Paying college athletes would be costly mistake

College athletics make millions of dollars for schools every year, but unlike professional sports, its athletes don’t earn a penny. The NCAA, the governing body for college athletics, has restricted student-athletes from receiving any type of payment, other than a scholarship, from a school for playing for one of its sports teams. Several Division 1 schools, including University of Southern California and Ohio State University, have been reprimanded when the NCAA authorities found their players guilty of accepting payments. The first step towards reform of the system came in March 2014, when football players at Northwestern University won a ruling that allowed them to unionize and classified the players as employees. The current push is for student-athletes to receive a share of the money and be paid as employees in the business of college athletics. Paying student-athletes would dramatically alter the landscape of college athletics and transform its image into an institution that mirrors the professional level rather than high school level. This has all built up to one question: “Should college athletes be paid?” While the idea of paying student-athletes is viewed by some as a better system that would benefit the athletes and spread the wealth, it is also seen as a problem that could ruin college athletics.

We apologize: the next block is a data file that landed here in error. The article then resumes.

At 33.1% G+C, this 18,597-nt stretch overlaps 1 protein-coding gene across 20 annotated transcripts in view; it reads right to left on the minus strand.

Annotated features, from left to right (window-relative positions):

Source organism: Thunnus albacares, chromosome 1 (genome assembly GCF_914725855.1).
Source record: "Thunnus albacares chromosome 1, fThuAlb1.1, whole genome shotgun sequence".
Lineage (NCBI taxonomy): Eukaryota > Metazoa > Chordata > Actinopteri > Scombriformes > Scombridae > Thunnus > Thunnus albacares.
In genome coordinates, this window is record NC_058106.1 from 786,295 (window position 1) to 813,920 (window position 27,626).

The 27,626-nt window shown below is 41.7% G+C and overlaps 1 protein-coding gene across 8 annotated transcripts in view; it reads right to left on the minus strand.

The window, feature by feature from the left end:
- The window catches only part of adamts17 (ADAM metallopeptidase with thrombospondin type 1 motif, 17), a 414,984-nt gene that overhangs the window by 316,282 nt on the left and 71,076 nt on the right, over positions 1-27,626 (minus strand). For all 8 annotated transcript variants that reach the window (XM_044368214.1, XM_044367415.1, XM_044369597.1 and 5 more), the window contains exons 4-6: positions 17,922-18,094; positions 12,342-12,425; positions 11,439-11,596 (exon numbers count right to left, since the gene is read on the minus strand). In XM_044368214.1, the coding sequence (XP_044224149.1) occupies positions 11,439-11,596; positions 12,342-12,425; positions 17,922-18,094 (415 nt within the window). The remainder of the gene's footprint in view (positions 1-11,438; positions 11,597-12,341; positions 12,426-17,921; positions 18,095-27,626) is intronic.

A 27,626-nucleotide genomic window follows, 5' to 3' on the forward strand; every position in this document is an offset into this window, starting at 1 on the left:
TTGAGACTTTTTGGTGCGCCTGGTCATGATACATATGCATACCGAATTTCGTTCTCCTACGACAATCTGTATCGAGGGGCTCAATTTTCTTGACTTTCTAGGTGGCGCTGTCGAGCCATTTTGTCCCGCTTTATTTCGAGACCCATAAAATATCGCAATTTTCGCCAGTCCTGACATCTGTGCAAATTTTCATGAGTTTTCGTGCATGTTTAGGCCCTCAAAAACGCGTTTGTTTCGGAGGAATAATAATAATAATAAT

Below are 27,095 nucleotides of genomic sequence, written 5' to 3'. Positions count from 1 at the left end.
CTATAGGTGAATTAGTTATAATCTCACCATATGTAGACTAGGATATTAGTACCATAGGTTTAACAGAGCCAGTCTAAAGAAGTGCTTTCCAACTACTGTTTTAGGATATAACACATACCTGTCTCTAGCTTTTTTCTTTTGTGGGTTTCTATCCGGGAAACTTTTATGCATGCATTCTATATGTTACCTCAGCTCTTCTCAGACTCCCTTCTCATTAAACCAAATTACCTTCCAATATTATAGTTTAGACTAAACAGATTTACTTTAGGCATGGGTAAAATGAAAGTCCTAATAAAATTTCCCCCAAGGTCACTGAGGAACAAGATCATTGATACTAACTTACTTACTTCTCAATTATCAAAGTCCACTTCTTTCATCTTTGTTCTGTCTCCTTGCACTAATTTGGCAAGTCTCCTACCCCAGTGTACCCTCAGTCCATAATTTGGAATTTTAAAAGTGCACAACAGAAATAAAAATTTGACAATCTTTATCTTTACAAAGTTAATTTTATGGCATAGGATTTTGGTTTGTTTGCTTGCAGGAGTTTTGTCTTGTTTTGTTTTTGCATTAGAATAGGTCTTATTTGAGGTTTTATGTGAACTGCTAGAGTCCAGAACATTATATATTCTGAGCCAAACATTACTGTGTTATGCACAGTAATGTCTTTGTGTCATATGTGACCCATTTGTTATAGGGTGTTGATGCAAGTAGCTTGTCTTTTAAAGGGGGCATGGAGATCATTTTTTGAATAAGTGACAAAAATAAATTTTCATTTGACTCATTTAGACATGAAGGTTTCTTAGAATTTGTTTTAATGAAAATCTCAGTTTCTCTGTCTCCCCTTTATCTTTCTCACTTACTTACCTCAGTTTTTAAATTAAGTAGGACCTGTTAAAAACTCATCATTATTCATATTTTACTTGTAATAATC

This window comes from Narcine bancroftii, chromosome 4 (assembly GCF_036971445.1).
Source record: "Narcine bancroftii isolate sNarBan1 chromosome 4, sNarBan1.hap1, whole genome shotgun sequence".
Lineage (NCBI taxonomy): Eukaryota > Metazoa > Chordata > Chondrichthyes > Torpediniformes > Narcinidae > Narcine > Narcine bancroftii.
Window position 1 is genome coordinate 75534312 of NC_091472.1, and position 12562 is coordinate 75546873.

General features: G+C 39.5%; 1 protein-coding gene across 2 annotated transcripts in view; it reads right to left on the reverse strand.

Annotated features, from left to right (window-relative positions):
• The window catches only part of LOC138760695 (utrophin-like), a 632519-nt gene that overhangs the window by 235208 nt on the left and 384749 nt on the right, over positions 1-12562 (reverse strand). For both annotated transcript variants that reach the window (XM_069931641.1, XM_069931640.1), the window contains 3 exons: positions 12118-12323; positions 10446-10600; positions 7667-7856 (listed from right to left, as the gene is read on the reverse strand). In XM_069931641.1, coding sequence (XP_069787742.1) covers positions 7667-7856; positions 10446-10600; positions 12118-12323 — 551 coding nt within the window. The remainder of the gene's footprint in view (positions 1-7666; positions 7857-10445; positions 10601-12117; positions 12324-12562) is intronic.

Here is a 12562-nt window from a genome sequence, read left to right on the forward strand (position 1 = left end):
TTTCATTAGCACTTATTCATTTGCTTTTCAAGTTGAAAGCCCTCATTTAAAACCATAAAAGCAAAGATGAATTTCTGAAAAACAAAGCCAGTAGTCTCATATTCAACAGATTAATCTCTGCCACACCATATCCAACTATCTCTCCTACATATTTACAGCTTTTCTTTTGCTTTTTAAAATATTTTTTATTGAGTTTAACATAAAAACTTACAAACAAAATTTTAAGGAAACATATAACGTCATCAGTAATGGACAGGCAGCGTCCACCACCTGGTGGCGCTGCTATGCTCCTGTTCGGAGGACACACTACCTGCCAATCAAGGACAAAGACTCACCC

Paul Ulane, a writer for the magazine Sports Illustrated Kids, believes that paying college athletes would have an extraordinary impact on college athletics, but not for the better. “Students play for the love of the game, not money,” Ulane writes. “If money becomes involved, those values (education, life lessons, competitive athletics) go out the window.” Ulane also points out that “it is hard to imagine a completely fair way to pay all of the athletes” and adds that some sports, such as golf or cross country, might need to be shut down in the proposed system. The reasons that Ulane uses show the damage that the change would do to the student athletes as well as the teams themselves.

In contrast, Sachin Shenolikar, another contributor to Sports Illustrated Kids, feels that it is only fair to pay the athletes on college teams. “Playing a college sport is a full-time job, and one that doesn’t pay,” he argues. Shenolikar also finds fault in the division of money in the current system. “Factor in that coaches, administrators, and corporations do make money off the athletes’ talents and hard work, and you have a system that is unfair,” he writes. “[Athletes] should get a fair share of the money generated from their sports.” Shenolikar’s view puts a premium on the fairness, or lack of it, in the current system, showing fault and supporting the belief that athletes do deserve money for performance.